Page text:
Assistive technology

American Foundation of the Blind launches note-taking app

no
Show on home page

A specialised iPhone and iPad app called AccessNote has been launched by the American Foundation for the Blind (AFB), enabling blind and vision impaired users around the world to write notes on their phones. With a host of accessibility features including compatibility with braille displays and keyboard navigation, AccessNote is an affordable alternative to traditional note-taking devices.

The AccessNote is the first note-taking app specifically designed for blind and vision impaired users, and thus includes VoiceOver support, and adjustable colour contrast and text size.

Digital media and technology: 

Top of page

Older people with sight loss excluded online

no
Show on home page

Research conducted by the Royal National Institute of Blind People (RNIB) and BT Group in the UK has highlighted the impact of older people being excluded online.

The study, Tackling Digital Exclusion,found that 87 per cent of older people who are blind or partially sighted have never used the internet.  Researchers attribute this to a perception amongst this group that blindness or low vision makes using computers and websites impossible.

Digital media and technology: 

Top of page

Introducing Glassbrick, Australia’s home-grown screen magnifier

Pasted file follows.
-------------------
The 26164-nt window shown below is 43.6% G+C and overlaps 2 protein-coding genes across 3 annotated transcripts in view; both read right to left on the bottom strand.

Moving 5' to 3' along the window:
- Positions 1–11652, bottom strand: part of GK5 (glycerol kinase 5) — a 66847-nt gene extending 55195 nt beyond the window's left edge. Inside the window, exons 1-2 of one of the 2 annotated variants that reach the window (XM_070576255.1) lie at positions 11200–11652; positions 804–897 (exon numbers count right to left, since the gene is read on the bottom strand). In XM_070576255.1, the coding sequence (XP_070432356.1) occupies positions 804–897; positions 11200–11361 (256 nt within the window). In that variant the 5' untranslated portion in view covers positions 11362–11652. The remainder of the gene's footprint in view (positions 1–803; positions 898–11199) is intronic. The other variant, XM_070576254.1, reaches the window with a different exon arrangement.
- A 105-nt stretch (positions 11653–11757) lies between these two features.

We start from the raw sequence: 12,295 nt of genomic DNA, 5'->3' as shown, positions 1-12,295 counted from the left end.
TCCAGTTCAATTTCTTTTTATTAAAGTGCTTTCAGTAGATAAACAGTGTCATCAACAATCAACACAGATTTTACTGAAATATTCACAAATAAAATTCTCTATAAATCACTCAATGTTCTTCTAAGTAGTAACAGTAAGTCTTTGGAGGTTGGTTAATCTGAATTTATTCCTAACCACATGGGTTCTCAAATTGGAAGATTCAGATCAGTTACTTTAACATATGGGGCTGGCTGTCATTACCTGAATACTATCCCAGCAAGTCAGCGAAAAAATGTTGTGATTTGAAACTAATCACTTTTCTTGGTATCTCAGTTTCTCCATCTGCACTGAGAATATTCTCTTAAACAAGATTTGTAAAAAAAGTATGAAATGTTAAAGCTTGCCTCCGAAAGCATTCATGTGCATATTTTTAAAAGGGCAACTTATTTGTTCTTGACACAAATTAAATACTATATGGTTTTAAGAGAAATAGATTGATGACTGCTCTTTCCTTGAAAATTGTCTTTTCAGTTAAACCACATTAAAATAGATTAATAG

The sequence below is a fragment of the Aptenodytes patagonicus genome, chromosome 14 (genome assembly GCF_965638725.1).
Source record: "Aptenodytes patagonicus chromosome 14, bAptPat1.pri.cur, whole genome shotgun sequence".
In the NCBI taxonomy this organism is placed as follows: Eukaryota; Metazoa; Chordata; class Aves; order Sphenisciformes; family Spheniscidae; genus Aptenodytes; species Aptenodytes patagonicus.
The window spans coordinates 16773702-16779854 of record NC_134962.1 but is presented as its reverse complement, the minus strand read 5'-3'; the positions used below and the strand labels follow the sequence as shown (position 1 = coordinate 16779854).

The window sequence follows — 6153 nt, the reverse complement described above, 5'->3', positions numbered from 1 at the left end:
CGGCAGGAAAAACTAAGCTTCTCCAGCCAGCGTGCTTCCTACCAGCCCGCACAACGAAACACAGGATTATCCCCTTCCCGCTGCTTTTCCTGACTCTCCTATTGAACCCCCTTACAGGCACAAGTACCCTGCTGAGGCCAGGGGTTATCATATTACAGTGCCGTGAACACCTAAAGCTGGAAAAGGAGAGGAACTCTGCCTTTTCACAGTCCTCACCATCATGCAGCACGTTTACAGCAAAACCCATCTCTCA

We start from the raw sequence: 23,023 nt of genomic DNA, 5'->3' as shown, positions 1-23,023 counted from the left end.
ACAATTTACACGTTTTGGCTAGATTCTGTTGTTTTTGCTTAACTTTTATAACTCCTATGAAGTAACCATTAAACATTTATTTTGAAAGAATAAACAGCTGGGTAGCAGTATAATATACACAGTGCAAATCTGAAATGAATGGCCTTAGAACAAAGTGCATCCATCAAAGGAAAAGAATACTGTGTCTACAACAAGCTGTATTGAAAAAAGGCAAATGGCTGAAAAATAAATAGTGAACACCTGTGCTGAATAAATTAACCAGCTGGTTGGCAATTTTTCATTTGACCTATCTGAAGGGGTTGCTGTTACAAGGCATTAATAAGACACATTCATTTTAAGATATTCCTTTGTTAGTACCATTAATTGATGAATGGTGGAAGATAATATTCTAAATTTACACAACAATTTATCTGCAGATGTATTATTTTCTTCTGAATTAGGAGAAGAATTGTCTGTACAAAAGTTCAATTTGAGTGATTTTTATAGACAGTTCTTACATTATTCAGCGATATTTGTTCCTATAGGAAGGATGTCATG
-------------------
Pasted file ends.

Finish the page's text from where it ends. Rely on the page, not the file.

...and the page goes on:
no
Show on home page

Have you ever used a piece of technology and thought “I could make a better one of these”? Sierra Asher, a 27-year-old game designer from Brisbane, did just that. The end product is Glassbrick, a screen magnifier for Windows that can meet the demands of hardcore gamers.

Asher works for game design house Halfbrick Studios and is the sole artist behind the hugely popular Jetpack Joyride. He has impaired vision and is reliant on screen magnification software to use computers. A Mac user at home, Asher couldn’t find a screen magnifier for PCs that was up to the task.

""


Top of page

Assistive Android apps recognised

no
Show on home page

The Vodafone Foundation Smart Accessibility Awards were held yesterday in Belgium to celebrate innovative apps for Android smartphones designed to make things easier for people with a disability.

Funded by the Vodafone Foundation and supported by the European Disability Forum, the awards recognised apps in four categories: Wellbeing, Independent Living, Social Participation and Mobility. As phones which run on Android are generally less accessible than the Apple iPhone, encouraging Android developers to consider the needs of disabled users is very worthwhile.

Below are the winners and runners-up in each category:


Top of page

Pages

Subscribe to RSS - Assistive technology